What are the parties pledging for nature?

With most major political parties waking up to the need for a better future for our planet and our wildlife, it begs the question, what exactly are the parties pledging for nature at the General Election?

Are you still awake? I wouldn’t blame you if you weren’t at this point, 4 national votes in 5 years can do that to a person. Still, for those of you who, like me, have been waiting years for an election where supporting our natural world is finally on the national agenda, this is a magical moment! A crackling wave of environmental enthusiasm is sweeping the country and all the major political parties are waking up to the fact that we are demanding a better future; both for our planet and our wildlife locally!

When we launched our plan for a Wilder 2030 we said that trying to protect the scraps of habitat we have left isn’t enough anymore. It is time for our country to take a lead in bringing back  the vibrant biodiversity that is our national heritage! With global heating threatening to create a more unstable climate for wildlife and people, we need to see decarbonisation of the economy and a commitment to make space for nature.

Too Long Didn’t Read

If you can’t bear reading through the policies in detail then enjoy a brief analysis of each of the main 6 parties’ commitments that relate to the environment and wildlife:

 

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The Conservatives

The Conservative manifesto is based on the principle that we can use free market innovation to reduce our environmental impact over time. They are not promising large sums of money in any one area but are pledging small funds to help boost private sector green investment.

They are pledging to get to a net zero economy by 2050, ban new petrol/diesel cars by 2040 and their largest spending commitment is a £100 billion infrastructure fund to spend on items such as improving roads, with smaller pots of money for cycling routes and home insulation. They support Heathrow Expansion and are also promising to make house planning laws simpler.

They are pledging to bring in a new, post-Brexit agricultural subsidy system to improve biodiversity and want a new Environment Bill to protect and restore the natural environment.  

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Labour

The Labour manifesto represents a desire to use very large scale public investment and nationalisation of several key industries in a way that also rapidly decarbonises the economy. This ‘planned economy’ model has several notable features including a focus on government spending and public initiatives rather than private investment.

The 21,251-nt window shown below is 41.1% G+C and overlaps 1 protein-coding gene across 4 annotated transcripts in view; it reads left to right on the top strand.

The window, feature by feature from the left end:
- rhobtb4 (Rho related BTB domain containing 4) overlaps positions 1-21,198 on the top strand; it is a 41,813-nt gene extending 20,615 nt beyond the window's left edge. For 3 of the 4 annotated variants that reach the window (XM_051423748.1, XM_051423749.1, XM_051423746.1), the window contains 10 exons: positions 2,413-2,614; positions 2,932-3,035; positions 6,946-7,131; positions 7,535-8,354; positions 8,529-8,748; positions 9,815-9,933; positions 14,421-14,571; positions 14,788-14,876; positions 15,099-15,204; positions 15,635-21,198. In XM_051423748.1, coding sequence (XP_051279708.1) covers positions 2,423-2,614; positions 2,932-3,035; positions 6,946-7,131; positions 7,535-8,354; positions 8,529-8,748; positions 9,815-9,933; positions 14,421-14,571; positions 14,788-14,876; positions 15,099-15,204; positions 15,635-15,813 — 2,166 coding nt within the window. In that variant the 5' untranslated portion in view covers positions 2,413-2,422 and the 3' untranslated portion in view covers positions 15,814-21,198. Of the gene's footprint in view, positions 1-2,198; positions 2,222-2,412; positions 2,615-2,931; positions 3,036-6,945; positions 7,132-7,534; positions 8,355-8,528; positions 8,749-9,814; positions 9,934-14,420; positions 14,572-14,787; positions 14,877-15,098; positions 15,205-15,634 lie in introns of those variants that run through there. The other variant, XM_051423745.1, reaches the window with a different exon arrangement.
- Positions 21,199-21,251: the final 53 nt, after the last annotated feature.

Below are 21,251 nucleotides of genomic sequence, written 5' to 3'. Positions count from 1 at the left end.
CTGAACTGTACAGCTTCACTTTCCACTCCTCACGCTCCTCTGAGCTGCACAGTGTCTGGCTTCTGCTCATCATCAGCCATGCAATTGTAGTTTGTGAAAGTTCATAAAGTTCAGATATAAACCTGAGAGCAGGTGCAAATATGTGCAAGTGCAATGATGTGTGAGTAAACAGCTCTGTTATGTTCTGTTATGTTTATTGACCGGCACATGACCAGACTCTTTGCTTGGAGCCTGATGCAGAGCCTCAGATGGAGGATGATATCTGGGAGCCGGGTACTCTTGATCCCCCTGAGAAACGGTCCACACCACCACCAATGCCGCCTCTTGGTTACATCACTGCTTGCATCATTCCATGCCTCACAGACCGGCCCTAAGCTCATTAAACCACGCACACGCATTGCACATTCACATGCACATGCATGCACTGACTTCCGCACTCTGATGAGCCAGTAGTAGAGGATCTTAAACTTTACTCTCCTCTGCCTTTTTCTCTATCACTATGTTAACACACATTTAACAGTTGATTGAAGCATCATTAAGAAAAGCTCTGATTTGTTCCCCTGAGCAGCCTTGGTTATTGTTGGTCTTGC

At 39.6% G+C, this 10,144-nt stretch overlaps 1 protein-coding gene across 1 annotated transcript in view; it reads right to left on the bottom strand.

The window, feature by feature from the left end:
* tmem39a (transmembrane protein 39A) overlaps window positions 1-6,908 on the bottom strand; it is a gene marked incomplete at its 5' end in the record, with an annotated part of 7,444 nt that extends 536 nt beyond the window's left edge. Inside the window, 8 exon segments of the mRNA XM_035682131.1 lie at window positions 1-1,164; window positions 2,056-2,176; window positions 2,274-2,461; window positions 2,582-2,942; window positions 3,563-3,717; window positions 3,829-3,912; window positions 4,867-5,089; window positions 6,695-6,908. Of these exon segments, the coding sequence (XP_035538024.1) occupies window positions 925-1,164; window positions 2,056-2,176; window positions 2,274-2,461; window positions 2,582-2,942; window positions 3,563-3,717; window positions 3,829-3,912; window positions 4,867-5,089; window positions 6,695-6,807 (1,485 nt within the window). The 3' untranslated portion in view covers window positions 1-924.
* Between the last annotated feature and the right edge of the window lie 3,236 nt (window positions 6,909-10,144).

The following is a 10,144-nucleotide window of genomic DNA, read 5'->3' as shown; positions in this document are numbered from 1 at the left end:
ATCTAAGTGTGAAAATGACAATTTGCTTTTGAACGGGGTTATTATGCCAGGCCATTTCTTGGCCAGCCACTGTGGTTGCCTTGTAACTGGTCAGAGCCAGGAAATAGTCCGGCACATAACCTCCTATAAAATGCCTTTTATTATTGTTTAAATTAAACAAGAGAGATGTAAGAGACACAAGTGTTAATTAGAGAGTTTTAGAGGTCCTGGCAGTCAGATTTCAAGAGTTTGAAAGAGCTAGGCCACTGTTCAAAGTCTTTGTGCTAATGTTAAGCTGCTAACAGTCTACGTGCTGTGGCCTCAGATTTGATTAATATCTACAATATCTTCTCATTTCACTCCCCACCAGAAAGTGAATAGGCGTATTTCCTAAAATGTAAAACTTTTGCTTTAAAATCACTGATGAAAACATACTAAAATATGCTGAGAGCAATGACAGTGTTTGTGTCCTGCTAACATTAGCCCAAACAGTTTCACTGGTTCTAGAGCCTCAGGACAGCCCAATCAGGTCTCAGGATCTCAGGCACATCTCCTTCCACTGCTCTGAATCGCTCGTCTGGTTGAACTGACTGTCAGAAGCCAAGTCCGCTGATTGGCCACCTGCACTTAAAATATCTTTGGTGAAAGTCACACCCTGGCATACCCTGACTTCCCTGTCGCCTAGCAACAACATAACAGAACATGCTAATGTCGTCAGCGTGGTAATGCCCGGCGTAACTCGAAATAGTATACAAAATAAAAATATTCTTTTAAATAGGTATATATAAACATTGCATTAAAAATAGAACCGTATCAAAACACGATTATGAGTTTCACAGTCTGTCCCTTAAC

To reach a zero-carbon economy in the 2030as, they are pledging: a £250 billion National Investment bank for decarbonisation, a £250 billion Green Transformation Fund (over 10 years), large investment in publically owned rail and bus routes and an upgrade of almost all housing stock for energy efficiency.

They are also pledging 10 new national parks, 300 million trees planted a year, and several legal changes to protect wildlife, including an Environment Act. They support Heathrow expansion and spend a lot of the manifesto talking about natural climate solutions and biodiversity initiatives.

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The Liberal Democrats

The Liberal Democrat manifesto focuses on ‘decarbonising capitalism’ so promotes significant legislation and regulations to force companies to reduce their impact. They want to create a Green Investment Bank , end fossil fuel subsidies and stack the economy in a way that makes it harder for companies to resist environmentally friendly changes.

They have pledged a zero-carbon economy by 2045,  oppose any airport expansion in the UK, will tax frequent flyers, ban internal combustion engine vehicles by 2030, will cut taxes on electric vehicles, convert the rail network to low emission by 2035, support large rail projects like HS2 and will make all new homes zero-carbon by 2021